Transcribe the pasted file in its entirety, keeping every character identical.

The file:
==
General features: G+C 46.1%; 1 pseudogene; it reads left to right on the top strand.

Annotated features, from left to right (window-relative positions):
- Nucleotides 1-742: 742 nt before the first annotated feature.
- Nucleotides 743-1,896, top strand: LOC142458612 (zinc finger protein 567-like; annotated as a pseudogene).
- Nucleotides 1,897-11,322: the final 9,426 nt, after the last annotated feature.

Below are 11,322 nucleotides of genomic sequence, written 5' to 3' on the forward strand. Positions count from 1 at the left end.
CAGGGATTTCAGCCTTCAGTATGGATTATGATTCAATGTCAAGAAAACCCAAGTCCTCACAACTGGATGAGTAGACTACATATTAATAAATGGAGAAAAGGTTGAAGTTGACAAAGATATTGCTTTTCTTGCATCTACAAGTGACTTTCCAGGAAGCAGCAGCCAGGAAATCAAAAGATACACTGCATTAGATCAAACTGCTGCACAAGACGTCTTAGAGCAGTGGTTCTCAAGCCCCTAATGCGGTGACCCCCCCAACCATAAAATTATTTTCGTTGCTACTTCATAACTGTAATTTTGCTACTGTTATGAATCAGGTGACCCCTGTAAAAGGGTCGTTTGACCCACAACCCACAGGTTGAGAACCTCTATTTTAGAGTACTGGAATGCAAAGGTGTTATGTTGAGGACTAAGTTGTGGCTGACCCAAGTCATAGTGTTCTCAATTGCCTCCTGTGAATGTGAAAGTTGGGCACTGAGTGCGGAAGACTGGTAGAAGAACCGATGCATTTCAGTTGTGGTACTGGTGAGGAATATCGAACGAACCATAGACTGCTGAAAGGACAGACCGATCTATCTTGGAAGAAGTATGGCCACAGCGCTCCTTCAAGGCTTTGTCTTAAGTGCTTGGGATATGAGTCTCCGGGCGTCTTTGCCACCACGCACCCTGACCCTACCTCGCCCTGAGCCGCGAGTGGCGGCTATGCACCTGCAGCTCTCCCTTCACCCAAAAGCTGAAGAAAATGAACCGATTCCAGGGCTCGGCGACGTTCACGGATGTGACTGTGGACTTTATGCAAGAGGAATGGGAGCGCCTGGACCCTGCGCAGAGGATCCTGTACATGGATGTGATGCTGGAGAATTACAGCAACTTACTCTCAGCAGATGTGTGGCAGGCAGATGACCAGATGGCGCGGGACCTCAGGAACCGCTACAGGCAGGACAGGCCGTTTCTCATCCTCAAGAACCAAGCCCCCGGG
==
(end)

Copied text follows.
General features: G+C 46.1%; 1 pseudogene; it reads left to right on the top strand.

Annotated features, from left to right (window-relative positions):
- Nucleotides 1-742: 742 nt before the first annotated feature.
- Nucleotides 743-1,896, top strand: LOC142458612 (zinc finger protein 567-like; annotated as a pseudogene).
- Nucleotides 1,897-11,322: the final 9,426 nt, after the last annotated feature.

Below are 11,322 nucleotides of genomic sequence, written 5' to 3' on the forward strand. Positions count from 1 at the left end.
CAGGGATTTCAGCCTTCAGTATGGATTATGATTCAATGTCAAGAAAACCCAAGTCCTCACAACTGGATGAGTAGACTACATATTAATAAATGGAGAAAAGGTTGAAGTTGACAAAGATATTGCTTTTCTTGCATCTACAAGTGACTTTCCAGGAAGCAGCAGCCAGGAAATCAAAAGATACACTGCATTAGATCAAACTGCTGCACAAGACGTCTTAGAGCAGTGGTTCTCAAGCCCCTAATGCGGTGACCCCCCCAACCATAAAATTATTTTCGTTGCTACTTCATAACTGTAATTTTGCTACTGTTATGAATCAGGTGACCCCTGTAAAAGGGTCGTTTGACCCACAACCCACAGGTTGAGAACCTCTATTTTAGAGTACTGGAATGCAAAGGTGTTATGTTGAGGACTAAGTTGTGGCTGACCCAAGTCATAGTGTTCTCAATTGCCTCCTGTGAATGTGAAAGTTGGGCACTGAGTGCGGAAGACTGGTAGAAGAACCGATGCATTTCAGTTGTGGTACTGGTGAGGAATATCGAACGAACCATAGACTGCTGAAAGGACAGACCGATCTATCTTGGAAGAAGTATGGCCACAGCGCTCCTTCAAGGCTTTGTCTTAAGTGCTTGGGATATGAGTCTCCGGGCGTCTTTGCCACCACGCACCCTGACCCTACCTCGCCCTGAGCCGCGAGTGGCGGCTATGCACCTGCAGCTCTCCCTTCACCCAAAAGCTGAAGAAAATGAACCGATTCCAGGGCTCGGCGACGTTCACGGATGTGACTGTGGACTTTATGCAAGAGGAATGGGAGCGCCTGGACCCTGCGCAGAGGATCCTGTACATGGATGTGATGCTGGAGAATTACAGCAACTTACTCTCAGCAGATGTGTGGCAGGCAGATGACCAGATGGCGCGGGACCTCAGGAACCGCTACAGGCAGGACAGGCCGTTTCTCATCCTCAAGAACCAAGCCCCCGGG